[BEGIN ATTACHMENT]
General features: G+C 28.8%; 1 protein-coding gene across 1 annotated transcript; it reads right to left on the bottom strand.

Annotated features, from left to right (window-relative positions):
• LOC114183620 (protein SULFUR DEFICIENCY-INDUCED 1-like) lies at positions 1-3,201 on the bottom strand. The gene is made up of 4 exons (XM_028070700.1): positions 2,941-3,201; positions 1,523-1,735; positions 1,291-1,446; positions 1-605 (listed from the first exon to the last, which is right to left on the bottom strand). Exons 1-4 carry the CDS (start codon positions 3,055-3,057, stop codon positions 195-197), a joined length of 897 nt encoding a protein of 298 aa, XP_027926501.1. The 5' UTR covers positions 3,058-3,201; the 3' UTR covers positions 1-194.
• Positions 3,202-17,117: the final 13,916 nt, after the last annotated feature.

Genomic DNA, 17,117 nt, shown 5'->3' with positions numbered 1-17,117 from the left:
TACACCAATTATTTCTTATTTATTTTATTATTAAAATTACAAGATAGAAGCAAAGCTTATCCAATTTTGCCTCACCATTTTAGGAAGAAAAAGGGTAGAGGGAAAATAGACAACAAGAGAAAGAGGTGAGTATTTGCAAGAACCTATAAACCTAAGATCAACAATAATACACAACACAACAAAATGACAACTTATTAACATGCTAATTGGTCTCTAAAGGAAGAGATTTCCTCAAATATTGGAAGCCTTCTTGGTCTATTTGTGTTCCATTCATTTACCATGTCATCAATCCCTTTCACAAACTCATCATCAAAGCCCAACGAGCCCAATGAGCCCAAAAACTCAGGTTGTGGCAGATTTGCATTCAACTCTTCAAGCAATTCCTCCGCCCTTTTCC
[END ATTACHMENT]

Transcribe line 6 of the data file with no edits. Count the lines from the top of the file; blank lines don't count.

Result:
TACACCAATTATTTCTTATTTATTTTATTATTAAAATTACAAGATAGAAGCAAAGCTTATCCAATTTTGCCTCACCATTTTAGGAAGAAAAAGGGTAGAGGGAAAATAGACAACAAGAGAAAGAGGTGAGTATTTGCAAGAACCTATAAACCTAAGATCAACAATAATACACAACACAACAAAATGACAACTTATTAACATGCTAATTGGTCTCTAAAGGAAGAGATTTCCTCAAATATTGGAAGCCTTCTTGGTCTATTTGTGTTCCATTCATTTACCATGTCATCAATCCCTTTCACAAACTCATCATCAAAGCCCAACGAGCCCAATGAGCCCAAAAACTCAGGTTGTGGCAGATTTGCATTCAACTCTTCAAGCAATTCCTCCGCCCTTTTCC